Can bad credit keep you from getting a job?

LOS ANGELES - Mark Manzo never thought he'd struggle to provide for his two daughters. "We weren't rich but we were comfortable," he tells CBS News correspondent Ben Tracy. "We had a house. We paid all our bills on time. I had excellent credit."

He and his wife Kristin were making $96,000 a year. But last year the stalled economy forced Manzo to shut down his car rental business near Los Angeles. Without a paycheck, he can't pay the bills. The bank foreclosed on the family's condominium. Their credit is now wrecked.

"As a man, I feel really bad honestly," Manzo said. "I feel like I can't provide for my kids. I can't find a job."

Manzo says his damaged credit is why he's been rejected eight times for recent jobs. "They sent me a letter stating that because of information on my credit report, I was not being considered for a position."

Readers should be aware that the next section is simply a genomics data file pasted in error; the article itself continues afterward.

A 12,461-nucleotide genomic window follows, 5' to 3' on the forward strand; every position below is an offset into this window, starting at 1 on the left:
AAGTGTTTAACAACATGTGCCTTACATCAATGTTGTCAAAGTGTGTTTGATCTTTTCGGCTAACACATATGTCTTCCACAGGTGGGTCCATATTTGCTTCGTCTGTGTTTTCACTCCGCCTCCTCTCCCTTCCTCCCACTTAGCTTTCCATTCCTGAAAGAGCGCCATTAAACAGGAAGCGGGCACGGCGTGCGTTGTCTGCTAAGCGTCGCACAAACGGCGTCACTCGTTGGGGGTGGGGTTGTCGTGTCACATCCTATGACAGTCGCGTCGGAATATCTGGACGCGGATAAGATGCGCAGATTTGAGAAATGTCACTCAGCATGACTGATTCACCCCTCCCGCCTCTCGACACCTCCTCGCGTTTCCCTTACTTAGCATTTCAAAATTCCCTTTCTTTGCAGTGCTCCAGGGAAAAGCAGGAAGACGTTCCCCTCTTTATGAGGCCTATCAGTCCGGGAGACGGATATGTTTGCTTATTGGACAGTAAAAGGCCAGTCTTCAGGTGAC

He said his heart sank. "I just thought, what am I going to do, what else can I do?"

Sixty percent of employers say they now run credit checks on some or all of their job candidates. It's legal as long as the job candidates agree to it, and employers tell them their credit is the reason they're not being hired.

Business owners often say credit histories indicate someone's reliability and integrity. They say bad credit can be a sign of someone prone to corruption.

"If you're stocking shelves, if you're cleaning rooms, if you're a cook - any of those positions - you do not need a credit check," said California state assemblyman Tony Mendoza. Mendoza wrote a California law, which takes effect in January, banning the use of credit checks in hiring. The ban will not apply to jobs in law enforcement or management, or jobs involving large amounts of cash.

"I don't think that a person's credit score or a person's history is indicative of a person's trustworthiness or their work ethic," Mendoza said.

California is joining six other states restricting the use of credit checks to screen job applicants.

Manzo stopped opening bills he can't pay. "I can't give up," he said. "I have two little kids. That's not an option for me, I have to keep going. "

Without a job, Manzo said he could be facing bankruptcy. So he tried a new strategy. In his last interview, he brought up the credit problem and explained it.

That worked, and he just got a job.